To many Americans, the rules that permit the Senate’s majority to be held hostage by its minority represent the worst of all worlds, making an inherently undemocratic legislative body even more so.
As a result, since the late 1940s, successive generations of liberal senators have regularly sought to revise the procedures for limiting extended Senate debate — known as a filibuster — that enable a minority of senators to keep the majority from acting.
The debate was renewed this year because the Senate’s slim Democratic majority — 50 senators plus Vice President Kamala Harris — fears that, without rules reform, the Republican minority will block many of its measures that polls show most Americans support — election reform, gun control, an increased minimum wage, higher taxes on the wealthy and revision of immigration laws.
But history warns that changes may prove counterproductive. While easing the current 60-vote requirement might let liberals pass their favored items today, a future Republican majority could use it for purposes they would regard as dangerous.
After all, rules changes made in the 1970s to make it easier to limit the minority’s delaying tactics have done just the opposite. Where filibusters were once used to stop a small number of high-profile measures like civil rights bills, now they are used against everything from motions to consider routine bills to approval of presidential nominations.
In 2013, then Majority Leader Harry Reid succeeded in approving a rules change permitting a Democratic majority of 51 votes to confirm federal district and appeals judges nominated by President Barack Obama. But when Republicans regained control, Majority Leader Mitch McConnell extended the rule to permit 51 GOP senators to seat three Supreme Court justices chosen by President Donald Trump.
The Senate’s real problems go far beyond the construction of its rules. In effect, a combination of the country’s changing population patterns and its increased political polarization has created a situation where it is easier for a minority of Americans to elect a Senate majority than for the majority.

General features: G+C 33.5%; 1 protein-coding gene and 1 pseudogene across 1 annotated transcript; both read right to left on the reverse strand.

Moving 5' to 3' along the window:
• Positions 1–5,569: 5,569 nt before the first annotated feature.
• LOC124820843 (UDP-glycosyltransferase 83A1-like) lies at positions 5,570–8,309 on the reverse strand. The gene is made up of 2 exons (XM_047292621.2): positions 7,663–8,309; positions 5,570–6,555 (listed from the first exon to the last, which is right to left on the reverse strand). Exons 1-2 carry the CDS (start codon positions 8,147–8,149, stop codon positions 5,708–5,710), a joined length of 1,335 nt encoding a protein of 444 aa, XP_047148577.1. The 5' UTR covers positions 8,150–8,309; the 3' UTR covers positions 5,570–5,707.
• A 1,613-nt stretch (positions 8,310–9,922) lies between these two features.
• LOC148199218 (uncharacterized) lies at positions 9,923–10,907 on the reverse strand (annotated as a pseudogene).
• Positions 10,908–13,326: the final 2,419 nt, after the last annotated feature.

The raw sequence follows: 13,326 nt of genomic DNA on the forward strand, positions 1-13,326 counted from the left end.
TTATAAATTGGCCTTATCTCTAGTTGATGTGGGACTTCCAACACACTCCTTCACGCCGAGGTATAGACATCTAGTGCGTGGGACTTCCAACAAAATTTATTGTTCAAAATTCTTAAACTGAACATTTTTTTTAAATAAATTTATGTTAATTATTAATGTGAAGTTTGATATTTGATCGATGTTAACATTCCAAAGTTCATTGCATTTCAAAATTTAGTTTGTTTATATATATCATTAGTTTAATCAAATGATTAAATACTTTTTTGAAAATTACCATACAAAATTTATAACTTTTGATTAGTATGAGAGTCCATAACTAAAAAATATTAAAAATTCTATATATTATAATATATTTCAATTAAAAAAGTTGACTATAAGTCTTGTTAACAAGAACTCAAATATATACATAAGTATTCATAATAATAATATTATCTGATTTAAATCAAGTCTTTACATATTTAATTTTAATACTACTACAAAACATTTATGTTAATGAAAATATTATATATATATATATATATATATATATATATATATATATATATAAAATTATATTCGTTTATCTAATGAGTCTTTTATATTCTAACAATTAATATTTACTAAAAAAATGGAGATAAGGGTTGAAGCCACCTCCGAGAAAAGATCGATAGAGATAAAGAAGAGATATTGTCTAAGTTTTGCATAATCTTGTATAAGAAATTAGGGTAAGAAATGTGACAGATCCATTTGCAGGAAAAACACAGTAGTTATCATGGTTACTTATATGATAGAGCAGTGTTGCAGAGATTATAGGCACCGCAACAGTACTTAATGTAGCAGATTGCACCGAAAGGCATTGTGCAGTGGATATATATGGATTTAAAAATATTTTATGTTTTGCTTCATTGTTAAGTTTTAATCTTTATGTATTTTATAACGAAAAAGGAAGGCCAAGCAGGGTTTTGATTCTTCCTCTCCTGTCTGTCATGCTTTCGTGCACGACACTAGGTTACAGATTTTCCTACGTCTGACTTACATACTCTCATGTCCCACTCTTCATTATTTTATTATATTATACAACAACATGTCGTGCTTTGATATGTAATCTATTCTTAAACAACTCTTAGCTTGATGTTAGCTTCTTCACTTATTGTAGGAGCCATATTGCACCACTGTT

Though the Constitution’s framers intended the Senate to be a brake, not a barrier, the problem starts from giving small population states like Wyoming and Rhode Island, with fewer than 1 million residents, the same two senators as California, with nearly 40 million. That’s unlikely to change; Democratic proposals to give Washington, D.C., and Puerto Rico statehood would likely bolster their party’s ranks — which is why they won’t pass.
Though the 100 Senate seats are currently equally divided between Republicans and Democrats (including the two independents who caucus with the Democrats), Daily Kos Elections, a liberal website, calculated the 50 Republicans represent 43.5 percent of the American people and the 50 Democrats represent 56.5 percent.
And though the majority has changed hands eight times in the past 40 years, the balance between the parties hasn’t varied much. When the 60-vote standard was adopted in 1975, the Democrats held 60 of the 100 seats. Two years later, they reached 61. But since the 1980 election, the Republicans have never held more than 55 and the Democrats surpassed 57 just once, holding 60 for nine months in 2009-10 before the GOP won a special Massachusetts election.
As the two parties have become more and more polarized, it has become harder for the majority party to attract enough members of the minority to reach the 60-vote threshold. But the minority almost always had the 41 votes needed to prevent action.
Some liberals hope legislative gridlock on Biden’s long overdue proposals to expand voting rights, curb access to firearms, and immigration reform will persuade the holdouts to change their minds. But so far, it’s mostly an academic debate because two Democratic senators, Joe Manchin of West Virginia and Kyrsten Sinema of Arizona — and possibly others — flatly oppose lowering the threshold from 60 to 51.
Manchin made a strong case in a recent op-ed in The Washington Post, citing what’s happened with judicial nominations and concluding, “Every time the Senate voted to weaken the filibuster in the past decade, the political dysfunction and gridlock have grown more severe.”
And some analysts have cautioned that, just as happened with judicial nominations, action by the Democrats to end the legislative filibuster could allow the next Republican president and Senate to pass an agenda banning most abortions and nationalizing the kinds of voter restrictions many GOP-controlled states are enacting this year. (Fear of what might happen if the opposition took control was one reason McConnell resisted when Trump talked of scrapping filibusters.)
It would also turn the Senate into a smaller version of the House, ruled in all instances by the smallest possible partisan majority.
Majority Leader Chuck Schumer faces a tricky balancing act. On Biden’s basic economic proposals, like his infrastructure and tax plans, the existence of the budget reconciliation procedure provides a path for Democrats to act alone.
But because some Democrats oppose scrapping the filibuster, his only real hope for action on issues like gun control and immigration is to modify his party’s preferred proposals to attract enough Republicans without the added rancor from a rules fight.
And that may be just as well.